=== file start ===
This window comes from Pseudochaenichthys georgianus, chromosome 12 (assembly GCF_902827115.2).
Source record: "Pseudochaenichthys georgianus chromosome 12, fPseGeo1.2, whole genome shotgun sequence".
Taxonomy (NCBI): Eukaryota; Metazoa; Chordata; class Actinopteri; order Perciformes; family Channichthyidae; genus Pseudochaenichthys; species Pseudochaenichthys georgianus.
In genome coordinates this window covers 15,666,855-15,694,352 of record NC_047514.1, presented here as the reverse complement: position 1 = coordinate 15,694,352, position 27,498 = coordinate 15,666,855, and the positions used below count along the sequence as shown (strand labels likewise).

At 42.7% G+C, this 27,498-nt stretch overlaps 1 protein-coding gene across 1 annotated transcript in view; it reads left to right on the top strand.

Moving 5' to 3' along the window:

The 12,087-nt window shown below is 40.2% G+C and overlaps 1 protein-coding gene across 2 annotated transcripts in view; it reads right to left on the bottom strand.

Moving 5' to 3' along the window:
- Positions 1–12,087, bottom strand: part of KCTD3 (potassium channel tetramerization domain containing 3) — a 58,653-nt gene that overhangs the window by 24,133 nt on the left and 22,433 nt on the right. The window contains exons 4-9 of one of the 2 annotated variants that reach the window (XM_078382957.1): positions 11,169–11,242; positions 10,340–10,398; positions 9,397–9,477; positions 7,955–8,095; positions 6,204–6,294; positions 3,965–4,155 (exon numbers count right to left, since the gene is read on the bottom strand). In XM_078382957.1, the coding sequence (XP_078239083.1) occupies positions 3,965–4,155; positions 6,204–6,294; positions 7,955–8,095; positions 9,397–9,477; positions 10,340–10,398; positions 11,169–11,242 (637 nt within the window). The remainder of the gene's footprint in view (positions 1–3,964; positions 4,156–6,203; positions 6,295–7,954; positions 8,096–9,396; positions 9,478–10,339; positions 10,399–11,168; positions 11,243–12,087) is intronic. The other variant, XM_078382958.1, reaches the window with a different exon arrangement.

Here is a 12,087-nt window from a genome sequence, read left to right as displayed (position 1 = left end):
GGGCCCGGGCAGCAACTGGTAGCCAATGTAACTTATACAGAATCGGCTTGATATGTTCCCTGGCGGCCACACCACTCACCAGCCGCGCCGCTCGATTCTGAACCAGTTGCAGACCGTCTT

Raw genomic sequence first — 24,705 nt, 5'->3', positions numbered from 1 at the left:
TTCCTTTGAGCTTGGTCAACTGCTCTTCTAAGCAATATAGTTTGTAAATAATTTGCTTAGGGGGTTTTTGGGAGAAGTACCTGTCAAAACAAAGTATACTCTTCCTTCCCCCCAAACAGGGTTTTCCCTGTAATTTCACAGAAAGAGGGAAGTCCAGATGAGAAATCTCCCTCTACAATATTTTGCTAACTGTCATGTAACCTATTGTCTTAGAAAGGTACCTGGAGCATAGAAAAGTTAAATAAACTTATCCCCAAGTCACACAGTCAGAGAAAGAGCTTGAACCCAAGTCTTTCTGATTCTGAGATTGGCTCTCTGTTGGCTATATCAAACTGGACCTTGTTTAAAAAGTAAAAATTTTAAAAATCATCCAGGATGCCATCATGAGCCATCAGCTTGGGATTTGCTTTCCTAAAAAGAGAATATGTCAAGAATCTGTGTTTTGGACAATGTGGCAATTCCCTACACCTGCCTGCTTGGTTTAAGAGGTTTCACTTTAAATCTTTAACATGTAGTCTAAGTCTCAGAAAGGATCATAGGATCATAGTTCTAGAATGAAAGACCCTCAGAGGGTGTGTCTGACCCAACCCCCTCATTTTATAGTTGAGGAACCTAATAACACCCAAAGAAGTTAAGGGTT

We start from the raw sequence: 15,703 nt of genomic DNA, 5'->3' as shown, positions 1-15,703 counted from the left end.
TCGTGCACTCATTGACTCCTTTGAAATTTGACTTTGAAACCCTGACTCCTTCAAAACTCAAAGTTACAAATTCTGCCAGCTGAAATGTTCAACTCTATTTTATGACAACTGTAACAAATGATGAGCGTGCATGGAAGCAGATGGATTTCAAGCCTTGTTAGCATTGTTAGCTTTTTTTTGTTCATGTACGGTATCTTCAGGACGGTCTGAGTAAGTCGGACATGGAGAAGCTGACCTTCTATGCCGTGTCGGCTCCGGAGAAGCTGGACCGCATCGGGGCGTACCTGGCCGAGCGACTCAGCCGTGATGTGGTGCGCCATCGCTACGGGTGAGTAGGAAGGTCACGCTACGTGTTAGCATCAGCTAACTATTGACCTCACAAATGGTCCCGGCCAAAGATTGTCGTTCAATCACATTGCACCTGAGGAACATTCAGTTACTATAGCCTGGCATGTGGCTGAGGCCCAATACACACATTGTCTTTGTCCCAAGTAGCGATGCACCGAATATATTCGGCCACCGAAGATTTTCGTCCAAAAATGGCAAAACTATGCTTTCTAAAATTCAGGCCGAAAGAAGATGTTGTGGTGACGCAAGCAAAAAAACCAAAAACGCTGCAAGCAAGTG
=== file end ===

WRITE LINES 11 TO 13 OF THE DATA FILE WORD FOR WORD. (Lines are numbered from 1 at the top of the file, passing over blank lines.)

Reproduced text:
GGGCCCGGGCAGCAACTGGTAGCCAATGTAACTTATACAGAATCGGCTTGATATGTTCCCTGGCGGCCACACCACTCACCAGCCGCGCCGCTCGATTCTGAACCAGTTGCAGACCGTCTT

Raw genomic sequence first — 24,705 nt, 5'->3', positions numbered from 1 at the left:
TTCCTTTGAGCTTGGTCAACTGCTCTTCTAAGCAATATAGTTTGTAAATAATTTGCTTAGGGGGTTTTTGGGAGAAGTACCTGTCAAAACAAAGTATACTCTTCCTTCCCCCCAAACAGGGTTTTCCCTGTAATTTCACAGAAAGAGGGAAGTCCAGATGAGAAATCTCCCTCTACAATATTTTGCTAACTGTCATGTAACCTATTGTCTTAGAAAGGTACCTGGAGCATAGAAAAGTTAAATAAACTTATCCCCAAGTCACACAGTCAGAGAAAGAGCTTGAACCCAAGTCTTTCTGATTCTGAGATTGGCTCTCTGTTGGCTATATCAAACTGGACCTTGTTTAAAAAGTAAAAATTTTAAAAATCATCCAGGATGCCATCATGAGCCATCAGCTTGGGATTTGCTTTCCTAAAAAGAGAATATGTCAAGAATCTGTGTTTTGGACAATGTGGCAATTCCCTACACCTGCCTGCTTGGTTTAAGAGGTTTCACTTTAAATCTTTAACATGTAGTCTAAGTCTCAGAAAGGATCATAGGATCATAGTTCTAGAATGAAAGACCCTCAGAGGGTGTGTCTGACCCAACCCCCTCATTTTATAGTTGAGGAACCTAATAACACCCAAAGAAGTTAAGGGTT